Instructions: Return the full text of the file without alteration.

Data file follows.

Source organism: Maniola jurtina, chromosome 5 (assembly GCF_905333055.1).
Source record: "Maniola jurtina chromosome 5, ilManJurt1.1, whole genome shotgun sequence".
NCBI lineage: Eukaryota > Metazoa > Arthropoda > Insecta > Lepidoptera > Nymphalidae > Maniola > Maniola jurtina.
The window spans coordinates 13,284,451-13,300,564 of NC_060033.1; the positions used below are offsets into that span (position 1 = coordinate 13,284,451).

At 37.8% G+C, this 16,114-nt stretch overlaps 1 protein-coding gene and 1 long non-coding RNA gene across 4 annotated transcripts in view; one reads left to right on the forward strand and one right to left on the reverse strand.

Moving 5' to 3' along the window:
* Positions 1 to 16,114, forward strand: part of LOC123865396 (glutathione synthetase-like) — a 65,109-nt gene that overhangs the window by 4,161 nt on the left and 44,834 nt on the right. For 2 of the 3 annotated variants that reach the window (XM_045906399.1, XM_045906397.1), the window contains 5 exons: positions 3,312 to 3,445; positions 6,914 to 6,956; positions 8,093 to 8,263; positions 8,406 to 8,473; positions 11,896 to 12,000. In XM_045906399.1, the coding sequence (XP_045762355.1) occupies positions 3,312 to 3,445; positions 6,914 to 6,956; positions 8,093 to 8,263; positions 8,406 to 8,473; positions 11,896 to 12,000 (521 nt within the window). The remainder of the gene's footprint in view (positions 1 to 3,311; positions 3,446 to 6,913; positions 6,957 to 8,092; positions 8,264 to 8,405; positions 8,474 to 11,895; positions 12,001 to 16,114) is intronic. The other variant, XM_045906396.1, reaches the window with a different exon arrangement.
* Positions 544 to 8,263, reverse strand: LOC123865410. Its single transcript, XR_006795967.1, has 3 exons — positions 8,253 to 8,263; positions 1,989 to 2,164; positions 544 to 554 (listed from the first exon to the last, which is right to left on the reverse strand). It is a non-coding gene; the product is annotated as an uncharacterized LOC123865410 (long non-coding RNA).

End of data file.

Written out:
Source organism: Maniola jurtina, chromosome 5 (assembly GCF_905333055.1).
Source record: "Maniola jurtina chromosome 5, ilManJurt1.1, whole genome shotgun sequence".
NCBI lineage: Eukaryota > Metazoa > Arthropoda > Insecta > Lepidoptera > Nymphalidae > Maniola > Maniola jurtina.
The window spans coordinates 13,284,451-13,300,564 of NC_060033.1; the positions used below are offsets into that span (position 1 = coordinate 13,284,451).

At 37.8% G+C, this 16,114-nt stretch overlaps 1 protein-coding gene and 1 long non-coding RNA gene across 4 annotated transcripts in view; one reads left to right on the forward strand and one right to left on the reverse strand.

Moving 5' to 3' along the window:
* Positions 1 to 16,114, forward strand: part of LOC123865396 (glutathione synthetase-like) — a 65,109-nt gene that overhangs the window by 4,161 nt on the left and 44,834 nt on the right. For 2 of the 3 annotated variants that reach the window (XM_045906399.1, XM_045906397.1), the window contains 5 exons: positions 3,312 to 3,445; positions 6,914 to 6,956; positions 8,093 to 8,263; positions 8,406 to 8,473; positions 11,896 to 12,000. In XM_045906399.1, the coding sequence (XP_045762355.1) occupies positions 3,312 to 3,445; positions 6,914 to 6,956; positions 8,093 to 8,263; positions 8,406 to 8,473; positions 11,896 to 12,000 (521 nt within the window). The remainder of the gene's footprint in view (positions 1 to 3,311; positions 3,446 to 6,913; positions 6,957 to 8,092; positions 8,264 to 8,405; positions 8,474 to 11,895; positions 12,001 to 16,114) is intronic. The other variant, XM_045906396.1, reaches the window with a different exon arrangement.
* Positions 544 to 8,263, reverse strand: LOC123865410. Its single transcript, XR_006795967.1, has 3 exons — positions 8,253 to 8,263; positions 1,989 to 2,164; positions 544 to 554 (listed from the first exon to the last, which is right to left on the reverse strand). It is a non-coding gene; the product is annotated as an uncharacterized LOC123865410 (long non-coding RNA).